Awamori is an alcoholic beverage of Japanese origin made from the long grains of Indica rice.


What is Awamori?

Awamori is an alcoholic beverage of Japanese origin made from the long grains of Indica rice. It is not a direct product of brewing but instead distillation.

  • The Indica rice, also known as Thai rice, is first malted. Later, it is fermented with water and yeast before it undergoes a single distillation to create Awamori.
  • This technique is said to have been in existence for over 500 years.

The top five most popular Awamori brands on the market are: 

  • Zampa
  • Seifuku
  • Tokiwa
  • Shinsen
  • Zuisen 

Origin of awamori

The exact origin of Awamori is not clear. However, it is indigenous and unique to Okinawa, Japan. It originates from the Thai drink, Lao Khao, which is a rice whiskey. The technique of distilling reached Okinawa from Thailand in the 15th century. The people of Okinawa refined the distillation process, incorporating techniques from nearby countries, making it more suitable for the subtropical climate. Awamori is considered the oldest Japanese spirit and is similar to Shochu and Sake, and even the Korean spirit Soju.


Awamori is a suitable replacement for whiskey, vodka, and tequila because of its versatility. It is used in various ways as a cocktail base because it is colorless and transparent. Also, it is an excellent match for citrus fruits such as Okinawa’s exceptional shekwasha (flat lemon), and other tropical fruits. This drink can be consumed with a wide range of meals, regardless of the cuisine, because of its mild and refreshing flavor. This drink is entirely sugar-free, gluten-free, and natural, serving as an excellent alternative to Sake.


A 6 oz serving size of Awamori contains:

This drink may also provide some health benefits. First of all, it contains an element that exerts a revitalizing effect on the urokinase enzyme (thrombus reduction enzyme), which prevents strokes and heart attacks. Also, it is suitable for diabetics because of its low sugar content. Furthermore, research suggests that the fibrinolytic enzyme found in Awamori could increase blood circulation through plasmin stimulation. This enzyme plays a vital role in the dissolution of blood clots. Nonetheless, when consumed in excess it may provoke side effects such as upset stomach, headache, breathing difficulties, vomiting, and dizziness.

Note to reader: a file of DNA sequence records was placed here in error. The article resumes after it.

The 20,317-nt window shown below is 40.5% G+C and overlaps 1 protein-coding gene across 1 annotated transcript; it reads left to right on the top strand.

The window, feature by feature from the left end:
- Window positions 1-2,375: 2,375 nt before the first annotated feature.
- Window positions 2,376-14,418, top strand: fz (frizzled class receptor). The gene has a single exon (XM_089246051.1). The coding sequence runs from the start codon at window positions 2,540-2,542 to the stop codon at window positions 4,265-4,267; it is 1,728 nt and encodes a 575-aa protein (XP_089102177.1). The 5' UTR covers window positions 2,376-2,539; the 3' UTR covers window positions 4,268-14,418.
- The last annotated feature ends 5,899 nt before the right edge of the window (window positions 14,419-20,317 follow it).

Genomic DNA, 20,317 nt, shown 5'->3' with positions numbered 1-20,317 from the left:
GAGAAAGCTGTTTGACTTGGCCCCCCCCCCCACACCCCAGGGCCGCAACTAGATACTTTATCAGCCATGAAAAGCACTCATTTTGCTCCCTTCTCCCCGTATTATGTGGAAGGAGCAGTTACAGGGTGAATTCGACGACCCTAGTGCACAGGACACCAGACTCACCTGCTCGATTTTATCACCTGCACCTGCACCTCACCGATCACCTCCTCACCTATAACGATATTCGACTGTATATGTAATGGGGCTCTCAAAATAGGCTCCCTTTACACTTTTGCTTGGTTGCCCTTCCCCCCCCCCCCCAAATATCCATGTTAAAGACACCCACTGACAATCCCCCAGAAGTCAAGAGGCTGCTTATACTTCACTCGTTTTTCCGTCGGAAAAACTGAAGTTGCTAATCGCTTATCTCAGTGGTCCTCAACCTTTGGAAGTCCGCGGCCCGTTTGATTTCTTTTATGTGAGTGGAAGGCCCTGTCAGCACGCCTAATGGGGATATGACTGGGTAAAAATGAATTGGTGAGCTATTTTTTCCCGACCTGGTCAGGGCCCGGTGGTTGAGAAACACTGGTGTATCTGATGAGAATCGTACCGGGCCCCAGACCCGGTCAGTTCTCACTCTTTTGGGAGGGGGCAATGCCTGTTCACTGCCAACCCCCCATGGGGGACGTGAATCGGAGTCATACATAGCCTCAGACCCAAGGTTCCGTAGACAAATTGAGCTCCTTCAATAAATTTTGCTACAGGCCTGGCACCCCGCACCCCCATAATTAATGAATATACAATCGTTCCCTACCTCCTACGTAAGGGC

Commercial Production

The original distillation process for Awamori originated in Thailand. This process involves adding black koji mold (a kind of yeast) to long grain Indica rice and water. The mixture is left over time in order for the mold to grow. Then, it is distilled in pot stills. Some may argue that this process is similar to the production of shochu; however, this process results in a brew that is 100% pure alcohol. 

After the mixture has been distilled, it needs to be stored for a longer period to allow it to mellow. One notable thing about the beverage is that the aroma and taste improve over time. As the drink ages, the taste and smell improve, which makes the drink peculiar. Once it is distilled, the drink is aged in clay pots, usually kept in cool underground. Some local distilleries choose to distill this drink in stainless tanks, earthenware pots, or even casks.


Awamori can be stored for three years or longer. When stored for a more extended period, the drink becomes Kusu or aged sake. In Okinawa, when the drink is to be stored, it is poured into a clay pot. Alternatively, it can be poured into a bottle, a process referred to as “let it sleep”. This is because the longer it sleeps, the sweeter it becomes.

Awamori recipe

This drink can craft a variety of cocktails. Here are some popular recipes:

FDA Regulation

The Food and Drug Administration recognizes Awamori as a safe, direct food substance alongside its enzymes, which are animal-derived (rennet) and fermentation-derived (chymosin). However, the TTB also outlines general guidance and examples for distilled spirits formula application. The agency also provides mandatory labeling information for distilled spirits.


“What Is Awamori, the Distinctive Sake of Okinawa?” VISIT OKINAWA JAPAN,

“CFR – Code of Federal Regulations Title 21.”, U.S Food & Drug Administration, 1 Apr. 2020,

“TTB – Alcohol and Tobacco Tax and Trade Bureau.”, U.S Department of the Treasury, 18 October 2017,